Postcard: Family Vacation: Orlando, Florida

Cinderella's Castle  / Photo Credit: Casey Patrick

Cinderella’s Castle / Photo Credit: Casey Patrick

Day 1

We’re here for the parks, mainly. But no Sea World, not after Blackfish. In my mind I imagined lying on a beach with a book, but Orlando (emphasis on the land) is an hour from the coast. But isn’t it weird that when you think of Florida, the two things you picture are sandy beaches and Cinderella’s Castle? Is that just me?

 

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Day 2

It was cold here last night. Low 60s with a healthy breeze. I realize it’s December, but I guess I don’t think of Florida ever getting cold. (This despite the fact that the last time we visited, we came in February.) How can a place that I’ve been to before be so mistakenly constructed in my memory? There’s no sandy beaches, no muggy air making you wish you’d never left the house. Walking around, I remember these same rides, these same parks, but it feels like bad déjà vu, like all the physical objects are here but the context is all wrong. Is it just because I’m older?

 

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Photo Credit / SteamFan via Wikimedia Commons

Photo Credit / SteamFan via Wikimedia Commons

Day 3

It’s full of wheels. I don’t know how anyone could live here without a car. Even in the parks, it’s strollers and motorized wheelchairs. I bet Walt Disney would love this shit. One of the parks (Tomorrowland) is supposed to be all futuristic, but since it was built in the mid-1950s, it’s really just full of buildings shaped like rockets and other vague references to the Space Age. Kind of depressing, actually. Like realizing that all of the big dreams we have for the future might just be the object of some kid’s derision fifty years from now.

 

Exhibit A: There’s a ride here called The Carousel of Progress that was created for the 1964–1965 New York World’s Fair. My dad rode the original. We went on it today—it takes you through scenes from the turn of the 20th century to an attempted version of the near-future (there’s a voice-activated oven but the scene is still populated by old-ass animatronic figures, so).

Exhibit B: It was one of Walt Disney’s favorite rides.

 

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Day 4

We’re doing the usual tourist things: Magic Kingdom, Epcot. It’s fun, but it’s also a little like living inside some version of Orwellian America, where some giant corporation has taken control and branded every flat surface, and where everything you can imagine (water bottles, oven mitts) has been manufactured in the shape of a cartoon character. But, you know, what do you expect?

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Day 5

Nothing feels real here. There’s a saturation of buildings and signs and people to the point of un-reality. Not just in the parks themselves, but on the roads, which are all at least four lanes on each side, with a strip of palm trees down the middle. I don’t know. It feels like a movie set or something. The last time we were in Florida I was about eight. One of my clearest memories from that trip is a rainstorm on our drive to the park one morning. It was raining on one side of the road but not the other. That’s how wide the roads are. That’s how little reality has any say here.

 

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Hogwarts Express / Photo Credit: Casey Patrick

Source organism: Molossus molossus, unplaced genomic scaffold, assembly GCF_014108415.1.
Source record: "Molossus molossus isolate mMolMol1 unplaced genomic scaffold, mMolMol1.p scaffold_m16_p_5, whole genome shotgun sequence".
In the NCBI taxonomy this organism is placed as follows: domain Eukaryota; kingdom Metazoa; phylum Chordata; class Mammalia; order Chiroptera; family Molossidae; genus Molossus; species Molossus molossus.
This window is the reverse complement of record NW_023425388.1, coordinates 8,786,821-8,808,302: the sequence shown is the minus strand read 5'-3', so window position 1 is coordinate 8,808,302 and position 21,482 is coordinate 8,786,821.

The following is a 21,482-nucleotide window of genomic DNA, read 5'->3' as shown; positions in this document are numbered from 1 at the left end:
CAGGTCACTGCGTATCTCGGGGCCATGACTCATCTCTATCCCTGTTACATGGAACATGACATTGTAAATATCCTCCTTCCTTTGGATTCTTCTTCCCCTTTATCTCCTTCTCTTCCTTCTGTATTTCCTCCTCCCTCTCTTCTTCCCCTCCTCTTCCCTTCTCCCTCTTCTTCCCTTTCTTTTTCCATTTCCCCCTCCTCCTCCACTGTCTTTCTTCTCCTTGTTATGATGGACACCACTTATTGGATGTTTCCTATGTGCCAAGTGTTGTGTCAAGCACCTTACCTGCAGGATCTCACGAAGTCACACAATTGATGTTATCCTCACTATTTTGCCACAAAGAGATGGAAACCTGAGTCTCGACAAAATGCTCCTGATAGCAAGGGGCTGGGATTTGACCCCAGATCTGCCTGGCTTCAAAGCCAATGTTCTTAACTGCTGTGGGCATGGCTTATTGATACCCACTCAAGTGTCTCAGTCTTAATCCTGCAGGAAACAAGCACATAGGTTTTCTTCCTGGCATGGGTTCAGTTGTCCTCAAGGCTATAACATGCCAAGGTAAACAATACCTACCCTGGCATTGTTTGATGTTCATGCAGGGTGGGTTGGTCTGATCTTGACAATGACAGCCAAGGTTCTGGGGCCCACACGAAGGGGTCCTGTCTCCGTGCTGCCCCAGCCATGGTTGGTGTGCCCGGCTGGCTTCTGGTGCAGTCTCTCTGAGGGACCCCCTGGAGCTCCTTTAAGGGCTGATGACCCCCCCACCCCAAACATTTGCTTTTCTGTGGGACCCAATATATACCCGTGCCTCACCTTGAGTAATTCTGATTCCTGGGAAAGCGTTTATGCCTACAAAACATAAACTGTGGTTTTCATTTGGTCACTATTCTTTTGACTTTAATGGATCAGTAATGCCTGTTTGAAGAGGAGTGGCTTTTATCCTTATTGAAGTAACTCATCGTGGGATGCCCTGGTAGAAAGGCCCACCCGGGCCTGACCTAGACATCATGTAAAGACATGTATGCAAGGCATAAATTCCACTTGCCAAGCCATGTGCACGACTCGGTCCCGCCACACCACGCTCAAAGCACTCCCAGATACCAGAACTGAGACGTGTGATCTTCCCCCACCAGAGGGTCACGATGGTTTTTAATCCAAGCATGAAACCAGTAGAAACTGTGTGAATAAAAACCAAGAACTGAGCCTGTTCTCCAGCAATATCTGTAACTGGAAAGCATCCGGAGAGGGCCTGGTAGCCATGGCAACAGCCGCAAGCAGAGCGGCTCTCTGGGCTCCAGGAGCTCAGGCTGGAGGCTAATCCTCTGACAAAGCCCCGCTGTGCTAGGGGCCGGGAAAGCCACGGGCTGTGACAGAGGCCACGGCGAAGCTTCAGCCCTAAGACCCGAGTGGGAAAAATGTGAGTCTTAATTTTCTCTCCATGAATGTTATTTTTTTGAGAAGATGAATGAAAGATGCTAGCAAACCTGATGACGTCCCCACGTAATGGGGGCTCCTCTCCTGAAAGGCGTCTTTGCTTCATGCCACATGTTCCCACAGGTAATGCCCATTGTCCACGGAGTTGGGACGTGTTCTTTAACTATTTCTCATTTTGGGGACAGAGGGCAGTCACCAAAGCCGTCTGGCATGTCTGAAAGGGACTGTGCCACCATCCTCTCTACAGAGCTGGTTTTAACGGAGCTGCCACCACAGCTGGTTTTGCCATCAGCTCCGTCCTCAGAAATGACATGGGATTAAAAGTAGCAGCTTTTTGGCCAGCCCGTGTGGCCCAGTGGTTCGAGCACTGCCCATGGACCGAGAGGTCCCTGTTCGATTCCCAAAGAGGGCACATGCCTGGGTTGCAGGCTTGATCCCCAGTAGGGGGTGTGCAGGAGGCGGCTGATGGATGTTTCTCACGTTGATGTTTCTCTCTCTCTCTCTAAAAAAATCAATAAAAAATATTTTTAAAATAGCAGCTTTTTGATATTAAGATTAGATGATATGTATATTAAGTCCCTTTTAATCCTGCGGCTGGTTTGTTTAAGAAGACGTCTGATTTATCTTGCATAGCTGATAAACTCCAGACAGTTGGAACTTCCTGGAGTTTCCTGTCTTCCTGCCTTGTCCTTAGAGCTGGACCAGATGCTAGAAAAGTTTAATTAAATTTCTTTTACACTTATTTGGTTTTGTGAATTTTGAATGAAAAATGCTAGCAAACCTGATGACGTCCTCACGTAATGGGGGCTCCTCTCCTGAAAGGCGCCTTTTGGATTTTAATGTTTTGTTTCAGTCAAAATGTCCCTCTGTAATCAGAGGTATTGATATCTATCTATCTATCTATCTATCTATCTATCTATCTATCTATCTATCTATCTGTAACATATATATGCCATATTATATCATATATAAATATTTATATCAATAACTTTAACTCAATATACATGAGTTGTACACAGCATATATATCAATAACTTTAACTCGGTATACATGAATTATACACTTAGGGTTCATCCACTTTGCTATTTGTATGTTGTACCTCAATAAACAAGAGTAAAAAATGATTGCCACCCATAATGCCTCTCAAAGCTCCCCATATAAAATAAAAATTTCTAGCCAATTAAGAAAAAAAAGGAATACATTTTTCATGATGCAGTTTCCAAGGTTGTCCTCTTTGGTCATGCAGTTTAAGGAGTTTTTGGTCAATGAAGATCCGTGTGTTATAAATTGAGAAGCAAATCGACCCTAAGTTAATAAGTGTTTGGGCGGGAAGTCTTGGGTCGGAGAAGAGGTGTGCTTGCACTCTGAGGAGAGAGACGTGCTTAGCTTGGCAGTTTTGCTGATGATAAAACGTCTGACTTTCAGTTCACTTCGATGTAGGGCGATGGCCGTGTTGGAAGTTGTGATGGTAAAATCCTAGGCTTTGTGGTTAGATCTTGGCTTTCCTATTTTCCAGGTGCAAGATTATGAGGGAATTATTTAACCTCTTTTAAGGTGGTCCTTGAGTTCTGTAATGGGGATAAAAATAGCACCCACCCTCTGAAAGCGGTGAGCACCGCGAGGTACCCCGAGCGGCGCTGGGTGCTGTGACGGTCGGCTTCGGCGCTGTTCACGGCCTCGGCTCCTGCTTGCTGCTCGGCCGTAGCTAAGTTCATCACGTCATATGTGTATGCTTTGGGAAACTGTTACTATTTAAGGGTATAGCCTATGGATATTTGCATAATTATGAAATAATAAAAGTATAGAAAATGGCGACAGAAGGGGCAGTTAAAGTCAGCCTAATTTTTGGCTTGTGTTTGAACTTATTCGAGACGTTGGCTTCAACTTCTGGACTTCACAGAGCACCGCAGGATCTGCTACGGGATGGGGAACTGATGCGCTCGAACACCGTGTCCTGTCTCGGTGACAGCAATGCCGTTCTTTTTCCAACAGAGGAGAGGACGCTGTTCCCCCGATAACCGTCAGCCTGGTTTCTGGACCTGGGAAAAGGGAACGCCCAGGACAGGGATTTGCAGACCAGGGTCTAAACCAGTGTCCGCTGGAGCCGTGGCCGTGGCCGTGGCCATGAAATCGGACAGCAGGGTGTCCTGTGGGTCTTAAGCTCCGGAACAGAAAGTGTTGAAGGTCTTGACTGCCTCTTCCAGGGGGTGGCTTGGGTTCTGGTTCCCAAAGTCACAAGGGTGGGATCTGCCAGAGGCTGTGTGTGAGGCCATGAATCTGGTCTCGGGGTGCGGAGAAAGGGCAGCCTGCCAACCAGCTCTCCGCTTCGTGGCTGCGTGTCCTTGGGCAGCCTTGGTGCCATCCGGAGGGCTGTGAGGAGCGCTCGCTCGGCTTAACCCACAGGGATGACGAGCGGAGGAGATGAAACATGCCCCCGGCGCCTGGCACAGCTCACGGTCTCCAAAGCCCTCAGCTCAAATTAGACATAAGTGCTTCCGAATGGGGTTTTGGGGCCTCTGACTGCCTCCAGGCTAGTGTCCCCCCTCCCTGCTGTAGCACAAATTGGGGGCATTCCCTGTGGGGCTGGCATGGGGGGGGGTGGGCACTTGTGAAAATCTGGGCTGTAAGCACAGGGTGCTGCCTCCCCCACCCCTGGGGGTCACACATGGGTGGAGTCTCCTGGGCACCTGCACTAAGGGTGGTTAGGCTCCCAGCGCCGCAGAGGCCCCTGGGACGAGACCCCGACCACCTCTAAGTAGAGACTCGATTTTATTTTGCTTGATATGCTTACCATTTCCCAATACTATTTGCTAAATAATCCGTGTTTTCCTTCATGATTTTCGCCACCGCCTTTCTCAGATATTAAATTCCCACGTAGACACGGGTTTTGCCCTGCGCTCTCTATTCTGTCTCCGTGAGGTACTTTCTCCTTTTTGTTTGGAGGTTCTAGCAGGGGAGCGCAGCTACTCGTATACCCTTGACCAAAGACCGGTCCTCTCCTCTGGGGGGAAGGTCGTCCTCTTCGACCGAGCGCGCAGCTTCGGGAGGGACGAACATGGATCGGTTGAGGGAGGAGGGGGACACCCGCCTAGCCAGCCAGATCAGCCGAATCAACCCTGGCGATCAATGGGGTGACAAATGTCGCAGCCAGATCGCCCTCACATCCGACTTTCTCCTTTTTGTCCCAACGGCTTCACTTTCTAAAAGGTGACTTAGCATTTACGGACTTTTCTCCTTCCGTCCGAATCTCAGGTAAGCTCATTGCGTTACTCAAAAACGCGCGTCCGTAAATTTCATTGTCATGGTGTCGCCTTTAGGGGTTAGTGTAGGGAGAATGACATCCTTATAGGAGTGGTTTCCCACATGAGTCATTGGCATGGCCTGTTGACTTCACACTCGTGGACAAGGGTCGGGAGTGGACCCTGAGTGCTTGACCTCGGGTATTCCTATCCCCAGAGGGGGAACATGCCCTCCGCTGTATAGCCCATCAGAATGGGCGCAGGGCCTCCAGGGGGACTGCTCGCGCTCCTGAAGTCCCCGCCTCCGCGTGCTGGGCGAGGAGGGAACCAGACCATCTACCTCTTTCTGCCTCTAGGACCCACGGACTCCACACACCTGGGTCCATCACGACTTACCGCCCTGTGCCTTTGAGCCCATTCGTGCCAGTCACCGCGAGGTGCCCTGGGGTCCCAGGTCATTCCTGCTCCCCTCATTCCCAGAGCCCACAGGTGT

Hogwarts Express / Photo Credit: Casey Patrick

Day 6

Okay, I feel a little embarrassed saying this, but Harry Potter World is AWESOME. They did a really good job of bringing the books to life. They have Hogwarts, Diagon Alley (including Gringotts), and Hogsmeade, and you can ride the Hogwarts Express between them. There are all these adorable kids in robes walking around with “interactive” wands their parents paid 50 bucks for. If you have one, you can stand on different spots and point your wand at a shop window or fountain and make something happen. It’s a really slick marketing strategy because what kid isn’t going to want a wand to be able to do “real magic”? I’d almost resent how crafty it is if I wasn’t so impressed.

 

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Day 7

I’ve been trying to write. On the way to the airport I scribbled down: Florida’s like some kind of fever dream, one you wake from dizzied and damp. But really, that’s a little romantic. It’s what Florida wants you to think. There’s so much to look at it hurts your eyes. But not in an achingly-beautiful-island-sunset way. In a neon-strobe-light-explosion kind of way. In a stare-at-the-sun-and-it-blinds-you way. A who-would-ever-want-to-live-here way. You know how poets are always trying to make bruises sound beautiful, like blooming flowers, instead of the spilled blood under skin they actually are? Florida’s like that.

3 Comments

  • Melissa says:

    I may be biased because I’m the perfect audience for any and all commentary on the ridiculousness of Florida, but also your observations are great. Raining on one side of the road and not the other perfectly captures the “wtf” of that state for me.

    Loved this one, too: “Like realizing that all of the big dreams we have for the future might just be the object of some kid’s derision fifty years from now.”

  • My new favorite phrase: “Orwellian America.” I will use it to describe pretty much everything.

  • Monet says:

    “You know how poets are always trying to make bruises sound beautiful, like blooming flowers, instead of the spilled blood under skin they actually are? Florida’s like that.” Life, too. Excellent.

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